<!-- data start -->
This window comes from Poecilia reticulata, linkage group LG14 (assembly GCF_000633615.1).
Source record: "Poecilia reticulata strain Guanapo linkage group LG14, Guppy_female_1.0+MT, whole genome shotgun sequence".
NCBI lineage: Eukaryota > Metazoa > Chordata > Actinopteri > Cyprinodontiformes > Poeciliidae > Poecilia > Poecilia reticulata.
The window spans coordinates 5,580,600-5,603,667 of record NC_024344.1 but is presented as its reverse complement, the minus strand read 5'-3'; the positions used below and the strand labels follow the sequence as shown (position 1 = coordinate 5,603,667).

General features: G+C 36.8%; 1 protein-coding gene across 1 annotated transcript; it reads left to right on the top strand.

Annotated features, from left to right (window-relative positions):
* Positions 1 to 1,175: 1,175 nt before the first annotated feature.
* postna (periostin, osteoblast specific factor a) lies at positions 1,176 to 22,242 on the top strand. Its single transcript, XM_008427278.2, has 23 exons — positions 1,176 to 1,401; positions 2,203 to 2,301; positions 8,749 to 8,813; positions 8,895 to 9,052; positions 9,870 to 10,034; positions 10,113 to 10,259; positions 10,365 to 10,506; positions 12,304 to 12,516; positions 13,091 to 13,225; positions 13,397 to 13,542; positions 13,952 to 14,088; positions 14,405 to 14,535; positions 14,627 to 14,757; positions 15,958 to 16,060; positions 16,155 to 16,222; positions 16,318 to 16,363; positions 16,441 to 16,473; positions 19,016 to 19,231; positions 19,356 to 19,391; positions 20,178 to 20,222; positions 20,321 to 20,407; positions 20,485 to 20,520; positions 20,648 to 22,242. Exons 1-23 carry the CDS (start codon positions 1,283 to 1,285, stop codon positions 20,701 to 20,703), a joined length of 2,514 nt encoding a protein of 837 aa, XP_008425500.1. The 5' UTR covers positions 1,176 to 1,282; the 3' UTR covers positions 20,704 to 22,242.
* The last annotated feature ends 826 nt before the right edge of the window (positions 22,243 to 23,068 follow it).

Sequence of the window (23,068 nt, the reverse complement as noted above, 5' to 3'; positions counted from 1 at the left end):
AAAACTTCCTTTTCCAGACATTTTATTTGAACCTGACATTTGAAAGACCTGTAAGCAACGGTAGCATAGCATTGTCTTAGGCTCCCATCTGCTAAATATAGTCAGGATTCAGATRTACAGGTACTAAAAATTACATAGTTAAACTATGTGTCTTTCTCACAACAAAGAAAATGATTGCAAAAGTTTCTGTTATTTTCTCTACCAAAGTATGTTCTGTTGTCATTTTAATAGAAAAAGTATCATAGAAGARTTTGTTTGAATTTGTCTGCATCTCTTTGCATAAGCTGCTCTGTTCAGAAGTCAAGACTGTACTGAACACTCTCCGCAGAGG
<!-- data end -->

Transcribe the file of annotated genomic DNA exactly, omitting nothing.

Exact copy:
This window comes from Poecilia reticulata, linkage group LG14 (assembly GCF_000633615.1).
Source record: "Poecilia reticulata strain Guanapo linkage group LG14, Guppy_female_1.0+MT, whole genome shotgun sequence".
NCBI lineage: Eukaryota > Metazoa > Chordata > Actinopteri > Cyprinodontiformes > Poeciliidae > Poecilia > Poecilia reticulata.
The window spans coordinates 5,580,600-5,603,667 of record NC_024344.1 but is presented as its reverse complement, the minus strand read 5'-3'; the positions used below and the strand labels follow the sequence as shown (position 1 = coordinate 5,603,667).

General features: G+C 36.8%; 1 protein-coding gene across 1 annotated transcript; it reads left to right on the top strand.

Annotated features, from left to right (window-relative positions):
* Positions 1 to 1,175: 1,175 nt before the first annotated feature.
* postna (periostin, osteoblast specific factor a) lies at positions 1,176 to 22,242 on the top strand. Its single transcript, XM_008427278.2, has 23 exons — positions 1,176 to 1,401; positions 2,203 to 2,301; positions 8,749 to 8,813; positions 8,895 to 9,052; positions 9,870 to 10,034; positions 10,113 to 10,259; positions 10,365 to 10,506; positions 12,304 to 12,516; positions 13,091 to 13,225; positions 13,397 to 13,542; positions 13,952 to 14,088; positions 14,405 to 14,535; positions 14,627 to 14,757; positions 15,958 to 16,060; positions 16,155 to 16,222; positions 16,318 to 16,363; positions 16,441 to 16,473; positions 19,016 to 19,231; positions 19,356 to 19,391; positions 20,178 to 20,222; positions 20,321 to 20,407; positions 20,485 to 20,520; positions 20,648 to 22,242. Exons 1-23 carry the CDS (start codon positions 1,283 to 1,285, stop codon positions 20,701 to 20,703), a joined length of 2,514 nt encoding a protein of 837 aa, XP_008425500.1. The 5' UTR covers positions 1,176 to 1,282; the 3' UTR covers positions 20,704 to 22,242.
* The last annotated feature ends 826 nt before the right edge of the window (positions 22,243 to 23,068 follow it).

Sequence of the window (23,068 nt, the reverse complement as noted above, 5' to 3'; positions counted from 1 at the left end):
AAAACTTCCTTTTCCAGACATTTTATTTGAACCTGACATTTGAAAGACCTGTAAGCAACGGTAGCATAGCATTGTCTTAGGCTCCCATCTGCTAAATATAGTCAGGATTCAGATRTACAGGTACTAAAAATTACATAGTTAAACTATGTGTCTTTCTCACAACAAAGAAAATGATTGCAAAAGTTTCTGTTATTTTCTCTACCAAAGTATGTTCTGTTGTCATTTTAATAGAAAAAGTATCATAGAAGARTTTGTTTGAATTTGTCTGCATCTCTTTGCATAAGCTGCTCTGTTCAGAAGTCAAGACTGTACTGAACACTCTCCGCAGAGG